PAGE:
From pigs to garlic, Quebec’s lesser-known festivals offer plenty to celebrate

Tourists from all over the world flock to Quebec every summer for a stacked lineup of festivals that includes Montreal’s jazz gathering and Quebec City’s Festival d’ete.

But beyond the well-known staples, the province’s festival scene also includes a number of offerings that are a little more…unusual.

For those seeking out a new cultural experience, here’s your chance to watch a greased pig race or sing a sea shanty at one of Quebec’s smaller festivals.

Ste-Perpetue Pig Festival, Aug. 3-6

The village of Ste-Perpetue has fewer than 1,000 inhabitants, but it goes whole hog for its Festival du cochon.

The festival is best known for its live pig events, inluding a greased pig race and a wild boar challenge, where participants have to put collars on wild boars and see how many they can put in a barrel.

While the SPCA has criticized the events, the festival insists rules are in place to protect the animals.

“For example, participants can not catch the pig by the ears, paws or tail,” according to the site’s website. “The pig must be lifted upright and placed in a barrel located in the centre of the arena.”

There’s also music, family activities and plenty of pork-based products to sample.


Fete des chants de marins (”Sea Shanty festival”), Aug. 16-20

An hour and a half northeast of Quebec City lies the riverside village of St-Jean-Port-Joli, where shipbuilding and fishing were once a way of life.

Every year, the village honours its maritime heritage with a festival featuring sailors’ traditional work songs and the larger body of music inspired by the sea.

The festival usually features singers from overseas, but this year, in honour of Canada’s 150th birthday, the event will instead focus on homegrown nautical songs sung in English, French and Inuktitut, according to festival director Thierry Plante-Dube.

The festival also features shows, conferences, lectures, literary activities and a sailing regatta.

Visit for details.

Ste-Anne-de-Bellevue Garlic Festival, Aug. 26 from 9 a.m. to 4 p.m.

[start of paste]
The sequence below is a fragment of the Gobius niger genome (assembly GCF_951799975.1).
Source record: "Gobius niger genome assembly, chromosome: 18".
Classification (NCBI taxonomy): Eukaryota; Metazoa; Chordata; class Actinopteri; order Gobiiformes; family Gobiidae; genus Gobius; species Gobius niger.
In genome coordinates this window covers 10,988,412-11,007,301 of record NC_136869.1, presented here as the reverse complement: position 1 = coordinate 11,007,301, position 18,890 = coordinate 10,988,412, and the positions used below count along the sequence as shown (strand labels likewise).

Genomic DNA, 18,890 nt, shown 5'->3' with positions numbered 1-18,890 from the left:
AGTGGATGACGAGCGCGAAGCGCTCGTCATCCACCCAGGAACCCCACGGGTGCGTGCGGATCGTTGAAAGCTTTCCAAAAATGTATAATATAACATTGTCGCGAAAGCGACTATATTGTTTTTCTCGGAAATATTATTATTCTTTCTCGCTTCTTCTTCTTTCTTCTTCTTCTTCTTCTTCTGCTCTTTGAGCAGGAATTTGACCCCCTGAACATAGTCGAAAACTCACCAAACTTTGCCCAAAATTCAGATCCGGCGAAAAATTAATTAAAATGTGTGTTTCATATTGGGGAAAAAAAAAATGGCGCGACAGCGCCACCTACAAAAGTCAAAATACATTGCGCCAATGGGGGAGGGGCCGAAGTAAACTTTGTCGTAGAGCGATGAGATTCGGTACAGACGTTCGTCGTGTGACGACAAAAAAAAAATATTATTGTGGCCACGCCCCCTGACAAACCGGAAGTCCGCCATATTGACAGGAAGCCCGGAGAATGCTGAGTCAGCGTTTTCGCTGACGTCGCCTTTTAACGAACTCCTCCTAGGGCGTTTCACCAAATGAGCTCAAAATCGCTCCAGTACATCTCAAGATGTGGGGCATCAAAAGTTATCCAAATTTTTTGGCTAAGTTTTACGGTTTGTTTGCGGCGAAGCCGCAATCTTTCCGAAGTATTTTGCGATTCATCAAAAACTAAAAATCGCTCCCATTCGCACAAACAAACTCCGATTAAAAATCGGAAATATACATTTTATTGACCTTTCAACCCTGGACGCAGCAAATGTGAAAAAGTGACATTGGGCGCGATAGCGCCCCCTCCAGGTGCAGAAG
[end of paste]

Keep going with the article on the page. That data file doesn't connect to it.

Fans of garlic say it has great health benefits, crosses cultures and even repels vampires — although maybe that’s just the bad breath.

Nevertheless, thousands of garlic-lovers flock every year to the farmers’ market in Ste-Anne-de-Bellevue, about 30 minutes west of Montreal, for its annual festival devoted to the pungent, much-loved bulb.

Festival-goers can visit some 25 kiosks manned by local and organic garlic-growers and check out the event’s tastings, culinary demonstrations, workshops and contests, according to organizer Patti Murphy.

“Garlic is a fabulous food, and in Quebec we have our own strands of garlic that do well in this climate,” she said.

Visitors will also be invited to help judge the festival’s first garlic poetry contest, which has been run online by a Concordia University professor who put out calls for the best short poems, words or phrases about garlic.

The prize for winning this “people’s choice award” will be — what else — garlic.

Visit for details.

Big rig drag racing in St-Joseph-de-Beauce, Sept. 1-3

Vacationers looking for fresh air and peace and quiet are probably best to avoid St-Joseph-de-Beauce on Labour Day weekend, where some 20,000 people gather each day to watch massive, diesel-spewing trucks race each down a blocked-off city street.

In in a cloud of exhaust and burning rubber, the rigs careen down the 275-metre course, aiming for glory — or, at least, to make a lot of noise.

Benoit Gagne, the owner of a local excavation company, said he started the family-friendly event 14 years ago as a way to give back to the community. He says it has raised $900,000 for local charities thus far.

He explained the trucks race either loaded or unloaded, or “bobtail,” and are categorized by class.

On Saturday night, there’s also a truck parade, featuring 300 big rigs in all their shining glory.


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